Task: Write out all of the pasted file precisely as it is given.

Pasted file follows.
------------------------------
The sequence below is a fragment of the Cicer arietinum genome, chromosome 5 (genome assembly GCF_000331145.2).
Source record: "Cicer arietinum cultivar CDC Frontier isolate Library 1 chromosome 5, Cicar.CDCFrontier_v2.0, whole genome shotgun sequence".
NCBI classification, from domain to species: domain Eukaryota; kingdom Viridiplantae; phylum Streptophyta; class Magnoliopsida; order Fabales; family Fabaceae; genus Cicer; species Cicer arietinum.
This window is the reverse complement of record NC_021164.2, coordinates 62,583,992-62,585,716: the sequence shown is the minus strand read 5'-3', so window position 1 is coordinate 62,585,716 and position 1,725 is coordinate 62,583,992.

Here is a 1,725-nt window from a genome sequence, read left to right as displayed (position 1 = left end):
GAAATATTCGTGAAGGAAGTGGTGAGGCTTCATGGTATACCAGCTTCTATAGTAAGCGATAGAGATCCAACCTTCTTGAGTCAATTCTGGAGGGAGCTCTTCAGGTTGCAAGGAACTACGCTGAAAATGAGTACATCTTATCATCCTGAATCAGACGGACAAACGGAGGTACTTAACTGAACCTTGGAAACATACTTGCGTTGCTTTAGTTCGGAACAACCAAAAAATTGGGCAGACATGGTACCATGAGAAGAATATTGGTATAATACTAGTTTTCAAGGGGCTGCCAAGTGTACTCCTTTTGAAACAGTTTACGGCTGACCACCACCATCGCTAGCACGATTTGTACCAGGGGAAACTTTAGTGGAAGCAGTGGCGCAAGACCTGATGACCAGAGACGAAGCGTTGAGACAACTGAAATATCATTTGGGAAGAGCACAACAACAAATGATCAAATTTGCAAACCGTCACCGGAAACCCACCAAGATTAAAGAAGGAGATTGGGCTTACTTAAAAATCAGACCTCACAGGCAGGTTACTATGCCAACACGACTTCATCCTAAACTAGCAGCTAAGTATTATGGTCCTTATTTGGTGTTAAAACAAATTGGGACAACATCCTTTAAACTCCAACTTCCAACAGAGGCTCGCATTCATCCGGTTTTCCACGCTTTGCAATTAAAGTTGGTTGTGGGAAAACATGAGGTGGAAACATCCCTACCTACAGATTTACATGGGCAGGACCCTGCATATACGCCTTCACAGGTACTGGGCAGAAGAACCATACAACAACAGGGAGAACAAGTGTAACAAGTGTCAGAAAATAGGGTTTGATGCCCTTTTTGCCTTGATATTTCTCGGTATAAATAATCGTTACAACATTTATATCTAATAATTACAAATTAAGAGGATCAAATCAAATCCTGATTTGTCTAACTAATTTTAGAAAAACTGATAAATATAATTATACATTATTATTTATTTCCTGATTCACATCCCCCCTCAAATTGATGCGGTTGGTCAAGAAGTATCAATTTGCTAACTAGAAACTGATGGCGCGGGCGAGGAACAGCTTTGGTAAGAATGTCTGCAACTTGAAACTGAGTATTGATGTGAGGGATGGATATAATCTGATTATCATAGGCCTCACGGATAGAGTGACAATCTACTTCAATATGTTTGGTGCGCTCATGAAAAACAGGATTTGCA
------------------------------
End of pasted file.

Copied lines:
The sequence below is a fragment of the Cicer arietinum genome, chromosome 5 (genome assembly GCF_000331145.2).
Source record: "Cicer arietinum cultivar CDC Frontier isolate Library 1 chromosome 5, Cicar.CDCFrontier_v2.0, whole genome shotgun sequence".
NCBI classification, from domain to species: domain Eukaryota; kingdom Viridiplantae; phylum Streptophyta; class Magnoliopsida; order Fabales; family Fabaceae; genus Cicer; species Cicer arietinum.
This window is the reverse complement of record NC_021164.2, coordinates 62,583,992-62,585,716: the sequence shown is the minus strand read 5'-3', so window position 1 is coordinate 62,585,716 and position 1,725 is coordinate 62,583,992.

Here is a 1,725-nt window from a genome sequence, read left to right as displayed (position 1 = left end):
GAAATATTCGTGAAGGAAGTGGTGAGGCTTCATGGTATACCAGCTTCTATAGTAAGCGATAGAGATCCAACCTTCTTGAGTCAATTCTGGAGGGAGCTCTTCAGGTTGCAAGGAACTACGCTGAAAATGAGTACATCTTATCATCCTGAATCAGACGGACAAACGGAGGTACTTAACTGAACCTTGGAAACATACTTGCGTTGCTTTAGTTCGGAACAACCAAAAAATTGGGCAGACATGGTACCATGAGAAGAATATTGGTATAATACTAGTTTTCAAGGGGCTGCCAAGTGTACTCCTTTTGAAACAGTTTACGGCTGACCACCACCATCGCTAGCACGATTTGTACCAGGGGAAACTTTAGTGGAAGCAGTGGCGCAAGACCTGATGACCAGAGACGAAGCGTTGAGACAACTGAAATATCATTTGGGAAGAGCACAACAACAAATGATCAAATTTGCAAACCGTCACCGGAAACCCACCAAGATTAAAGAAGGAGATTGGGCTTACTTAAAAATCAGACCTCACAGGCAGGTTACTATGCCAACACGACTTCATCCTAAACTAGCAGCTAAGTATTATGGTCCTTATTTGGTGTTAAAACAAATTGGGACAACATCCTTTAAACTCCAACTTCCAACAGAGGCTCGCATTCATCCGGTTTTCCACGCTTTGCAATTAAAGTTGGTTGTGGGAAAACATGAGGTGGAAACATCCCTACCTACAGATTTACATGGGCAGGACCCTGCATATACGCCTTCACAGGTACTGGGCAGAAGAACCATACAACAACAGGGAGAACAAGTGTAACAAGTGTCAGAAAATAGGGTTTGATGCCCTTTTTGCCTTGATATTTCTCGGTATAAATAATCGTTACAACATTTATATCTAATAATTACAAATTAAGAGGATCAAATCAAATCCTGATTTGTCTAACTAATTTTAGAAAAACTGATAAATATAATTATACATTATTATTTATTTCCTGATTCACATCCCCCCTCAAATTGATGCGGTTGGTCAAGAAGTATCAATTTGCTAACTAGAAACTGATGGCGCGGGCGAGGAACAGCTTTGGTAAGAATGTCTGCAACTTGAAACTGAGTATTGATGTGAGGGATGGATATAATCTGATTATCATAGGCCTCACGGATAGAGTGACAATCTACTTCAATATGTTTGGTGCGCTCATGAAAAACAGGATTTGCA